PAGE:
Academy president John Bailey confirmed Monday that the awards for cinematography, film editing, live action short film, and makeup and hairstyling won't be presented live at the 2019 Oscars, reports Variety. They'll instead be handed out during commercials, with these speeches airing later in the telecast.
In a letter to the Academy, Bailey said this change is necessary because "viewing patterns for the Academy Awards are changing quickly in our current multi-media world, and our show must also evolve to successfully continue promoting motion pictures to a worldwide audience."
But the announcement sparked widespread outrage, with pundits observing that part of what's great about the Oscars is that it honors fields that don't typically receive widespread recognition, such as film editing. "This decision is reprehensible," writer Chris Schleicher said. "Shame on the Academy. Shame on ABC."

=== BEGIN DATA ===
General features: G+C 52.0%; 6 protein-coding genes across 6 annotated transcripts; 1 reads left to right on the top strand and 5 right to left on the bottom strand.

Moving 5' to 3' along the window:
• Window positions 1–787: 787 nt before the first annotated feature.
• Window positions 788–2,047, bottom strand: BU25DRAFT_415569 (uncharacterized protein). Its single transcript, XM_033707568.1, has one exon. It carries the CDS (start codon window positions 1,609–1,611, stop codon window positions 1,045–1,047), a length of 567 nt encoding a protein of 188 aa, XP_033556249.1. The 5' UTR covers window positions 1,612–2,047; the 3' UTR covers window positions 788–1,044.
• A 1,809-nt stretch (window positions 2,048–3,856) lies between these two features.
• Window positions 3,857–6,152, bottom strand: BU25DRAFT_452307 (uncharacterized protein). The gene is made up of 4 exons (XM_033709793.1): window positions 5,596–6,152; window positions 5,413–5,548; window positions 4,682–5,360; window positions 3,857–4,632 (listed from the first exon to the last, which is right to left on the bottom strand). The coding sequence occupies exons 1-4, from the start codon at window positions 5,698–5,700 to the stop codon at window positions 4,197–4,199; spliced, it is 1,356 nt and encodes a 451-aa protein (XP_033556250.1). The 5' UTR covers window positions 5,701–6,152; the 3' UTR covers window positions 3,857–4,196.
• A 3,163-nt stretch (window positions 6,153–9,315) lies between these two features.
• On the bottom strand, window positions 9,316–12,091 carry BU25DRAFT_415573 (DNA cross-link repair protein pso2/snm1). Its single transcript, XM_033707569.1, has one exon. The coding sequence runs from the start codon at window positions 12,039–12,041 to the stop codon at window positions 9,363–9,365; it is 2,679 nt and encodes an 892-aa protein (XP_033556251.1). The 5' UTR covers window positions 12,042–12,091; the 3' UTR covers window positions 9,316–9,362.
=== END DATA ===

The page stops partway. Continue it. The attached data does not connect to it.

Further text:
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Critic Mark Harris, in an impassioned Twitter thread, called the decision "a failure of stewardship," writing that this isn't about ratings but about ABC "turning the show into an infomercial for commercial Hollywood product." He also argued that while some viewers may not care about these categories, "it's [the Academy's] job to help you care."
Given just how many decisions have been announced only to be abandoned during this awards season, it's always possible the Academy will change its mind on this. But there's not a lot of time left to do so: The Academy Awards air on Feb. 24.
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